In the past, sailors could ask at this place for the sea god’s favor for a voyage. On the well-maintained paths you can learn more about the ancient site and at the same time have a spectacular view of the glittering blue sea. Even the English poet Lord Byron is said to have raved wistfully about the gorgeous sunsets here.
On the way back, you can take the national road 91 (Leoforos Athinon Souniou), which leads directly past the Saronic Gulf. Just pull over and enjoy the view from one of the many beautiful bays. Of course, a short cool down in the sea is also very tempting, especially in summer.
My tip: On the way, about 24 kilometers before Athens, is the picturesque Lake Vouliagmeni. It is a natural lake located at the foot of a hill. Its waters are believed to have healing properties and are constantly renewed by both the sea and underground thermal springs.
Since the entrance fee is a steep 12 euros, you can instead sit in the neighboring cafe or simply marvel at its beauty from the parking lot.
Day trip 2: Boat trip to Agistri island
If you want to get out of the city and see the beautiful nature of Greece, a boat trip to Agistri Island is the right thing for you. From the port of Piraeus, which is easily accessible from Athens by public transport, you can either take Saronic Ferries or Aegean Flying Dolphins.
Both ships depart from Gate 8 several times a day. I recommend you get there early as the port is huge. With the ferry, the trip takes about an hour and 40 minutes and costs 11.50 euros. With the Flying Dolphin, it takes just under an hour but costs 14.50 euros.
On the website of the ferries, you can research the specific travel times and buy your tickets online. Quick note: The ships make a stopover in the port of Aegina, the larger neighboring island of Agistri. The onward journey takes about 10 minutes.
As soon as you arrive on the island you feel like in the movie Mamma Mia: turquoise, crystal clear water, small bays, sleepy blue and white houses. From the port, you can either explore the island on foot or take the bus further to Aponisos. In my opinion, this is the most beautiful place on the whole island and a top sight.
Apart from a small beach with sunbeds, some yachts and a fish taverna, which by the way serves excellent fresh fish, it is very natural here. So, you can relax under the pine trees and enjoy this idyll.
A highlight is of course swimming in the beautiful water. But watch out for the sea urchins on the rocks!
By bus, we went back to Skala, where it is a lot more touristy and livelier. On the harbor promenade, there are many cafes, taverns, and stores. Here is also the church of Agioi Anargyroi, which impresses especially from the outside.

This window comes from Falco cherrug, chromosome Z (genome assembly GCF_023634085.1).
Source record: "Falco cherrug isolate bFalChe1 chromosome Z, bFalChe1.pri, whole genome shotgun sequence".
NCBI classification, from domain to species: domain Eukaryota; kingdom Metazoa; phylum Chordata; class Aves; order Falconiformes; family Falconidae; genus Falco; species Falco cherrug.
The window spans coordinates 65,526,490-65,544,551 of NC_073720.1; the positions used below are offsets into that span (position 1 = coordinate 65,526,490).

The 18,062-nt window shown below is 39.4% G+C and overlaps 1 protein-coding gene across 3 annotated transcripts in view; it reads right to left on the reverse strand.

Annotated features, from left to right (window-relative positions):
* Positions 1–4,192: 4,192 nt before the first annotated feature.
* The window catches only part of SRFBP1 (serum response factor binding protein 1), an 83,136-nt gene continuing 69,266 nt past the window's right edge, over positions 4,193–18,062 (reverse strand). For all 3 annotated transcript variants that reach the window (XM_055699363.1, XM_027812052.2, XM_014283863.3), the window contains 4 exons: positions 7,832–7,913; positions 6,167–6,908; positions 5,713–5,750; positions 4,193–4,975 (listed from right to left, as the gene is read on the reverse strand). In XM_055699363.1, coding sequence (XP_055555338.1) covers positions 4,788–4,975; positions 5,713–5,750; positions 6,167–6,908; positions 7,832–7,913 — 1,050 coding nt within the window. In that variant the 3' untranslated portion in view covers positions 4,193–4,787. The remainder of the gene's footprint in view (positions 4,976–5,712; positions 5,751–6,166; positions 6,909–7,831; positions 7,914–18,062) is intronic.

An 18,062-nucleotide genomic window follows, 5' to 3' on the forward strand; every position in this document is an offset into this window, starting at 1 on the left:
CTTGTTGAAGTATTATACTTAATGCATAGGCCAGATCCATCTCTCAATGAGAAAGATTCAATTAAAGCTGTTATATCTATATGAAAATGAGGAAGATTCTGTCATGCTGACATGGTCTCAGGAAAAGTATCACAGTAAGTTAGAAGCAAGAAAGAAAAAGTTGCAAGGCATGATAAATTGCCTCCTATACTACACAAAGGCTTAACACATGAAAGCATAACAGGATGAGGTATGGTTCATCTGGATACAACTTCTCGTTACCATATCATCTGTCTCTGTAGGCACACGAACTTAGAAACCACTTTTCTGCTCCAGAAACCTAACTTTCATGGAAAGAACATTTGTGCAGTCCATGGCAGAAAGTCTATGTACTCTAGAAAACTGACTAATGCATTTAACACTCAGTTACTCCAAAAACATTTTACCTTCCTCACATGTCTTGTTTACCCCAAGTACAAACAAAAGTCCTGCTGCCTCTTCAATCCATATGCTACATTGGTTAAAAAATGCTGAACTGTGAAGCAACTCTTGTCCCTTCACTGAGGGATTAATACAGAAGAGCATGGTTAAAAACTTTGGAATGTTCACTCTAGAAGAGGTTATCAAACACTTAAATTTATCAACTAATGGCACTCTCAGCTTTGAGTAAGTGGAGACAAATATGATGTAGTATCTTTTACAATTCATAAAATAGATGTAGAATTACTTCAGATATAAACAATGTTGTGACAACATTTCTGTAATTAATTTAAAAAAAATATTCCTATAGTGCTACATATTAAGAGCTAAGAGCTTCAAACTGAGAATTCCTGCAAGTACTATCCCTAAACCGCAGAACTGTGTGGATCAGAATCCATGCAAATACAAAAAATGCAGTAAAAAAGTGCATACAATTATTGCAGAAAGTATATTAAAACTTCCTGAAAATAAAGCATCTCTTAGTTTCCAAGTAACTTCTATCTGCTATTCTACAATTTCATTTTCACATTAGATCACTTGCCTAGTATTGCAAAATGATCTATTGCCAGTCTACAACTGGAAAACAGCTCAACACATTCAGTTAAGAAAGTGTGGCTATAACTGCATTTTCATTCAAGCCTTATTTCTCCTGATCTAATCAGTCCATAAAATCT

Where to stay in Athens – the best hotel tips
If your budget is a bit tighter, I can recommend the Bedbox Hostel (check prizes here*). It convinces with its central location and is modernly furnished. An alternative would be the Nubian Hostel (check prizes here*), where the breakfast buffet is included in the price.
If you prefer a hotel, the Kimon Hotel Athens (check prizes here*) is a good choice. It is located in the beautiful old town district of Plaka and offers both affordable rooms and a roof terrace with a view of the Acropolis. Other central hotels include the Arethusa Hotel (check prizes here*) near Syntagma Square and the Acropolis View Hotel (check prizes here*), which – as the name suggests – offers great views of the Acropolis.
Eating and drinking in Athens
The Greek cuisine is very diverse and so I present you only a small selection of dishes that you should definitely try in Athens, respectively Greece. Apart from the ever-popular Pita Gyros, there are many other specialties from the grill: Souvlaki (literally translated “little skewers”; also available as Pita Souvlaki), Bifteki (a kind of meatballs), but also fish like Dorade or grilled sardines are often eaten.
A popular appetizer is dolmadakia, which are vine leaves stuffed with rice. Also, very tasty are moussaka, an eggplant and minced meat casserole, and pastitsio, a casserole dish with pasta and my personal favorite. Of course, vegetarians don’t have to go hungry either: Here, for example, Gemista (vegetables stuffed with rice, typically tomatoes or peppers) and Briam (oven vegetables served with feta) are recommended.